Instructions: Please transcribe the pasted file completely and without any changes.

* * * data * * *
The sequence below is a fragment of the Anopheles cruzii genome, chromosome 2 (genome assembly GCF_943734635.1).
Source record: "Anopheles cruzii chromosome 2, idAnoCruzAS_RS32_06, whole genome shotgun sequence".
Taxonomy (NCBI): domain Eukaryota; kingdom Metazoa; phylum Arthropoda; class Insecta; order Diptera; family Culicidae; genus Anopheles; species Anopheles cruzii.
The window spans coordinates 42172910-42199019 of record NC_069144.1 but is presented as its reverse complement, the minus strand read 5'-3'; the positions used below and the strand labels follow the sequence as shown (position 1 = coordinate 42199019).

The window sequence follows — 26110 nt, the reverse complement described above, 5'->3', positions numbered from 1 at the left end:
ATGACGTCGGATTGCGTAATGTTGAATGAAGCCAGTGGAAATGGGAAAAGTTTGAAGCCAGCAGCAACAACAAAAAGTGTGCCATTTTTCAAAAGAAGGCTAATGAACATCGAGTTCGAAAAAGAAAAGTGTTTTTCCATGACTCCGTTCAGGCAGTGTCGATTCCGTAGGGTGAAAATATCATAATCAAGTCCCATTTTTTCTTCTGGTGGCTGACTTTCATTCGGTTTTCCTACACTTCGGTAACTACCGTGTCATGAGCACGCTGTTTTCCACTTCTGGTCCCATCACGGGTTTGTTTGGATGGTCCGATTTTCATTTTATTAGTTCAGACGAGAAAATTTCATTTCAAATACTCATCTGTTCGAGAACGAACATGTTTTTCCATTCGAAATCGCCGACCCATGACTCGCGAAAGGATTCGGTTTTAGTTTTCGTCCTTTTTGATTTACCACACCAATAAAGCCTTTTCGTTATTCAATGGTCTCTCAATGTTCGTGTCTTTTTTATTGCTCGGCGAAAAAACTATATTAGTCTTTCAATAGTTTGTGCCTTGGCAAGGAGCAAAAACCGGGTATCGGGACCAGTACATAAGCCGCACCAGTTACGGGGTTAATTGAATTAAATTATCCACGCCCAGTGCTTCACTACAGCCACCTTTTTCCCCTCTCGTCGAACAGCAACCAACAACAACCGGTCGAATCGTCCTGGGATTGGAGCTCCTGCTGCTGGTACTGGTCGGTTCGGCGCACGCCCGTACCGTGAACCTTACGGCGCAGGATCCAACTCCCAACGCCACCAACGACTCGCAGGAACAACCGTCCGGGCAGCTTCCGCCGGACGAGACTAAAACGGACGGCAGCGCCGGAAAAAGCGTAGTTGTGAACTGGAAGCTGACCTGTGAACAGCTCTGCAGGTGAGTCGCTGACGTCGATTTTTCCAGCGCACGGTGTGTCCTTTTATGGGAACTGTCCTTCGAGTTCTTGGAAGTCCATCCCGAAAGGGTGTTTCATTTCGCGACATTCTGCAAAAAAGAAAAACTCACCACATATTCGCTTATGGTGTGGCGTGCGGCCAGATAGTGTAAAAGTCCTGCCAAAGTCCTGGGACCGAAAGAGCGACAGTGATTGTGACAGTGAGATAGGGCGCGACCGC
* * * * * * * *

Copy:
The sequence below is a fragment of the Anopheles cruzii genome, chromosome 2 (genome assembly GCF_943734635.1).
Source record: "Anopheles cruzii chromosome 2, idAnoCruzAS_RS32_06, whole genome shotgun sequence".
Taxonomy (NCBI): domain Eukaryota; kingdom Metazoa; phylum Arthropoda; class Insecta; order Diptera; family Culicidae; genus Anopheles; species Anopheles cruzii.
The window spans coordinates 42172910-42199019 of record NC_069144.1 but is presented as its reverse complement, the minus strand read 5'-3'; the positions used below and the strand labels follow the sequence as shown (position 1 = coordinate 42199019).

The window sequence follows — 26110 nt, the reverse complement described above, 5'->3', positions numbered from 1 at the left end:
ATGACGTCGGATTGCGTAATGTTGAATGAAGCCAGTGGAAATGGGAAAAGTTTGAAGCCAGCAGCAACAACAAAAAGTGTGCCATTTTTCAAAAGAAGGCTAATGAACATCGAGTTCGAAAAAGAAAAGTGTTTTTCCATGACTCCGTTCAGGCAGTGTCGATTCCGTAGGGTGAAAATATCATAATCAAGTCCCATTTTTTCTTCTGGTGGCTGACTTTCATTCGGTTTTCCTACACTTCGGTAACTACCGTGTCATGAGCACGCTGTTTTCCACTTCTGGTCCCATCACGGGTTTGTTTGGATGGTCCGATTTTCATTTTATTAGTTCAGACGAGAAAATTTCATTTCAAATACTCATCTGTTCGAGAACGAACATGTTTTTCCATTCGAAATCGCCGACCCATGACTCGCGAAAGGATTCGGTTTTAGTTTTCGTCCTTTTTGATTTACCACACCAATAAAGCCTTTTCGTTATTCAATGGTCTCTCAATGTTCGTGTCTTTTTTATTGCTCGGCGAAAAAACTATATTAGTCTTTCAATAGTTTGTGCCTTGGCAAGGAGCAAAAACCGGGTATCGGGACCAGTACATAAGCCGCACCAGTTACGGGGTTAATTGAATTAAATTATCCACGCCCAGTGCTTCACTACAGCCACCTTTTTCCCCTCTCGTCGAACAGCAACCAACAACAACCGGTCGAATCGTCCTGGGATTGGAGCTCCTGCTGCTGGTACTGGTCGGTTCGGCGCACGCCCGTACCGTGAACCTTACGGCGCAGGATCCAACTCCCAACGCCACCAACGACTCGCAGGAACAACCGTCCGGGCAGCTTCCGCCGGACGAGACTAAAACGGACGGCAGCGCCGGAAAAAGCGTAGTTGTGAACTGGAAGCTGACCTGTGAACAGCTCTGCAGGTGAGTCGCTGACGTCGATTTTTCCAGCGCACGGTGTGTCCTTTTATGGGAACTGTCCTTCGAGTTCTTGGAAGTCCATCCCGAAAGGGTGTTTCATTTCGCGACATTCTGCAAAAAAGAAAAACTCACCACATATTCGCTTATGGTGTGGCGTGCGGCCAGATAGTGTAAAAGTCCTGCCAAAGTCCTGGGACCGAAAGAGCGACAGTGATTGTGACAGTGAGATAGGGCGCGACCGC